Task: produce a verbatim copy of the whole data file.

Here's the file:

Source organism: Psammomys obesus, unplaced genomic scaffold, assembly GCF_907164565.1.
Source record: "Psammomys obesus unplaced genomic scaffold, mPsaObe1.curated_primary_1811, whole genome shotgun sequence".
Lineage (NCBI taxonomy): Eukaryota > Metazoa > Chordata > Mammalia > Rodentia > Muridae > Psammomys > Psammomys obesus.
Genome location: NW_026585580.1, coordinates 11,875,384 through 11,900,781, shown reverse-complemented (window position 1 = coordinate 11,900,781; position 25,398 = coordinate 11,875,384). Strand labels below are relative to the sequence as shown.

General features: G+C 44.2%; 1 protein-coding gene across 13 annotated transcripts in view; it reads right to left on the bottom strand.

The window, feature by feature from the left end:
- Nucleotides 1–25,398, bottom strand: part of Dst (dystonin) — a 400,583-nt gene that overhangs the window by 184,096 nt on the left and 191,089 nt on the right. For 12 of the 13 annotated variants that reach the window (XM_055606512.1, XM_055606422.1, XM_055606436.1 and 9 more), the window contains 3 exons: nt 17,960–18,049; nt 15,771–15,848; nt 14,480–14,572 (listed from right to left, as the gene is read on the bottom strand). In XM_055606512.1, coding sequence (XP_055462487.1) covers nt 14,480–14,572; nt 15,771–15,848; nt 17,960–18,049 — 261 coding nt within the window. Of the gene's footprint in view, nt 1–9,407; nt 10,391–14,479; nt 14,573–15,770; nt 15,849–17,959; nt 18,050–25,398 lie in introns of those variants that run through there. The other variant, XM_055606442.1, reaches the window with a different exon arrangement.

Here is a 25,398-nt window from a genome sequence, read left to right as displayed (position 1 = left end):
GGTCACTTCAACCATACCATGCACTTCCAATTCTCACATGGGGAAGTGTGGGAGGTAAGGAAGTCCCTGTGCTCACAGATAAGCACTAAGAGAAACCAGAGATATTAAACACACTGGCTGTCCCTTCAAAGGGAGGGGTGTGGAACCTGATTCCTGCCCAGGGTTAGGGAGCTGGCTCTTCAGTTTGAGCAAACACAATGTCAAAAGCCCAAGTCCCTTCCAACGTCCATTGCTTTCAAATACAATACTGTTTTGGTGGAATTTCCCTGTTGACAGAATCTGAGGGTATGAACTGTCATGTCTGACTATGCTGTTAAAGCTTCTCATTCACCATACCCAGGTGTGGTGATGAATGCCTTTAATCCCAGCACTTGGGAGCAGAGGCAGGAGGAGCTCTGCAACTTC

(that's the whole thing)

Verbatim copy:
Source organism: Psammomys obesus, unplaced genomic scaffold, assembly GCF_907164565.1.
Source record: "Psammomys obesus unplaced genomic scaffold, mPsaObe1.curated_primary_1811, whole genome shotgun sequence".
Lineage (NCBI taxonomy): Eukaryota > Metazoa > Chordata > Mammalia > Rodentia > Muridae > Psammomys > Psammomys obesus.
Genome location: NW_026585580.1, coordinates 11,875,384 through 11,900,781, shown reverse-complemented (window position 1 = coordinate 11,900,781; position 25,398 = coordinate 11,875,384). Strand labels below are relative to the sequence as shown.

General features: G+C 44.2%; 1 protein-coding gene across 13 annotated transcripts in view; it reads right to left on the bottom strand.

The window, feature by feature from the left end:
- Nucleotides 1–25,398, bottom strand: part of Dst (dystonin) — a 400,583-nt gene that overhangs the window by 184,096 nt on the left and 191,089 nt on the right. For 12 of the 13 annotated variants that reach the window (XM_055606512.1, XM_055606422.1, XM_055606436.1 and 9 more), the window contains 3 exons: nt 17,960–18,049; nt 15,771–15,848; nt 14,480–14,572 (listed from right to left, as the gene is read on the bottom strand). In XM_055606512.1, coding sequence (XP_055462487.1) covers nt 14,480–14,572; nt 15,771–15,848; nt 17,960–18,049 — 261 coding nt within the window. Of the gene's footprint in view, nt 1–9,407; nt 10,391–14,479; nt 14,573–15,770; nt 15,849–17,959; nt 18,050–25,398 lie in introns of those variants that run through there. The other variant, XM_055606442.1, reaches the window with a different exon arrangement.

Here is a 25,398-nt window from a genome sequence, read left to right as displayed (position 1 = left end):
GGTCACTTCAACCATACCATGCACTTCCAATTCTCACATGGGGAAGTGTGGGAGGTAAGGAAGTCCCTGTGCTCACAGATAAGCACTAAGAGAAACCAGAGATATTAAACACACTGGCTGTCCCTTCAAAGGGAGGGGTGTGGAACCTGATTCCTGCCCAGGGTTAGGGAGCTGGCTCTTCAGTTTGAGCAAACACAATGTCAAAAGCCCAAGTCCCTTCCAACGTCCATTGCTTTCAAATACAATACTGTTTTGGTGGAATTTCCCTGTTGACAGAATCTGAGGGTATGAACTGTCATGTCTGACTATGCTGTTAAAGCTTCTCATTCACCATACCCAGGTGTGGTGATGAATGCCTTTAATCCCAGCACTTGGGAGCAGAGGCAGGAGGAGCTCTGCAACTTC